A crossing guard rescued a child on the Friday of Memorial Day weekend. Stacy Walton was on duty outside Washington Irving Elementary School, 1125 S. Cuyler Ave., when gunshots rang out nearby in the area of South Cuyler Avenue, Ridgeland Avenue and Garfield Street around 3:10 p.m.
Unaware of the chaos surrounding him, one student attempted to cross the street as one of the cars involved in the shooting sped past the school, fleeing, but Walton immediately snatched him out of the vehicle’s way.
“I just grabbed the baby out of the street,” Walton said. “I grabbed him just before he ran out there.”
Known as Miss Stacy to the students, Walton told Wednesday Journal she could hear the car coming from the alley, then saw it turn really fast out of the alley and hit the gas right before almost hitting the young student, whose name is being withheld for reasons of privacy. Wednesday Journal has reached out to the child’s family through the school.
Six to nine rounds were fired from a black sports utility vehicle during the shooting, according to Oak Park police, which is investigating the incident.
Walton heard the shots, believing them to have come from two different shooters. Just after yanking the boy to safety, she was not able to let go of him in the immediate aftermath.
“My next thought was is another one coming?” she recalled.
Walton held the boy on the ground until the coast was clear. Everyone around, including she and the student, wept.
“We were all crying,” she said.
She didn’t even have time to get the car’s license plates. She said it all happened so quickly it blew her mind. Walton couldn’t even tell if it was a man or a woman driving the car, its windows were so tinted. She recounted the entire experience through tears.
“I thank God for protecting the children and myself on this journey to serve,” Walton said.
Walton hasn’t had a chance to speak to the parents of the child she saved. She hopes, with their permission, to take a picture with the boy, but understands if the parents may not be comfortable with putting him in the spotlight, given the traumatic nature of what took place.
When the kids returned to school from the holiday weekend, the boy thanked her.
“He was just like, ‘Thank you, Miss Stacy, for saving my life,” Walton said. “My heart just melted.”
Walton has been a crossing guard on and off for about 13 years, working throughout some of the coldest winters in recent history. Her employer is Andy Frain Services, a security company. Over the years, she has been stationed at every public Oak Park public school at one time or another. While she was a crossing guard at Hatch Elementary School in 2013, Walton was named a community hero by the second graders.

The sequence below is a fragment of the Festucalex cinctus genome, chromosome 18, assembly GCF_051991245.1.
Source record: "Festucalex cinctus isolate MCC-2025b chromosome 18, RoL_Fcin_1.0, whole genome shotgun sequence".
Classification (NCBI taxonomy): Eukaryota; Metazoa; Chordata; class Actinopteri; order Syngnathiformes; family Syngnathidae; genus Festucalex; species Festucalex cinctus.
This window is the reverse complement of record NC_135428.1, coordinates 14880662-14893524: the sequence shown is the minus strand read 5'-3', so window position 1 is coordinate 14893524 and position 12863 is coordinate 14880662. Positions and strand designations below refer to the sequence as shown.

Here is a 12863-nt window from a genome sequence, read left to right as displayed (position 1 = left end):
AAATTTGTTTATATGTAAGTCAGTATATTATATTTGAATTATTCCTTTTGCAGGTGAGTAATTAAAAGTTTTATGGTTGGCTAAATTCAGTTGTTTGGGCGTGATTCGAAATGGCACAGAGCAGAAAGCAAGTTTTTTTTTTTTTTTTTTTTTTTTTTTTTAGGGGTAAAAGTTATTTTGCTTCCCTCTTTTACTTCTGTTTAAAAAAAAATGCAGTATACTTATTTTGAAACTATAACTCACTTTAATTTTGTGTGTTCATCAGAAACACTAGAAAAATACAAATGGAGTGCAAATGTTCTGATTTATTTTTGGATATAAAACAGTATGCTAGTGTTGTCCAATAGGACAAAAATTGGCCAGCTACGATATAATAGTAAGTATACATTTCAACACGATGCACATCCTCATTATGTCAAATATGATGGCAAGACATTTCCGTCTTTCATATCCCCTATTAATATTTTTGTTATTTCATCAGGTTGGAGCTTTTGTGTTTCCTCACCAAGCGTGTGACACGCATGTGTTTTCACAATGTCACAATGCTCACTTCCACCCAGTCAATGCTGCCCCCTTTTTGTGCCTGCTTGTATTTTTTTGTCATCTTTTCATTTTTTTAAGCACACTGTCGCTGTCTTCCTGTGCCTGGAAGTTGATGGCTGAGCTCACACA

She has only been at Washington Irving for roughly four or five months, but in that short time, her dedication to seeing people safely across the street has earned her the appreciation of students’ parents and school faculty alike. A group of parents, grateful for her efforts that fateful Friday afternoon, banded together and purchased her a floral arrangement, plus a little extra cash to treat herself.
The card attached to the flowers reads: “Dear Ms. Stacy, the parents of Irving wanted to show their appreciation for what you do. We know our kids will be safe walking to school because of you and we hope to see you for years to come. You are loved. You are a hero!”
The floral arrangement featured colorful delphiniums and gerbera daisies from Westgate Flower & Plant Shop, 841 S. Oak Park Ave. The bouquet was made extra special by the florists, who were moved by Walton’s selfless act.
“We gotta pay good actions forward,” said Adam Szetela, co-owner of the local flower shop.
The intersection of Cuyler Avenue and Harvard Street, where Walton crosses children each morning and afternoon, is particularly busy, according to Aaron Stigger, who organized the group gift from the parents. The traffic presents a danger to pedestrians of all ages.
“We’ve had multiple parents over the past few years that have been hit by cars because there’s too much traffic and it depends on the crossing guard’s ability to get cars stopped,” said Stigger, who has a third-grader at Irving.
Not every crossing guard the elementary school has had is of the same quality as Walton, in Stigger’s experience.
“She’s been fantastic and has brought a lot of comfort to parents,” Stigger said.
Each school day morning, Walton shows up at least 15 minutes early to her 7:30 a.m. shift, in case parents need to drop their kids off at school early, then hangs around a little after her afternoon shift ends, on the off chance anyone is running late.
“I always tell them go straight home and, no matter what, be safe,” she said.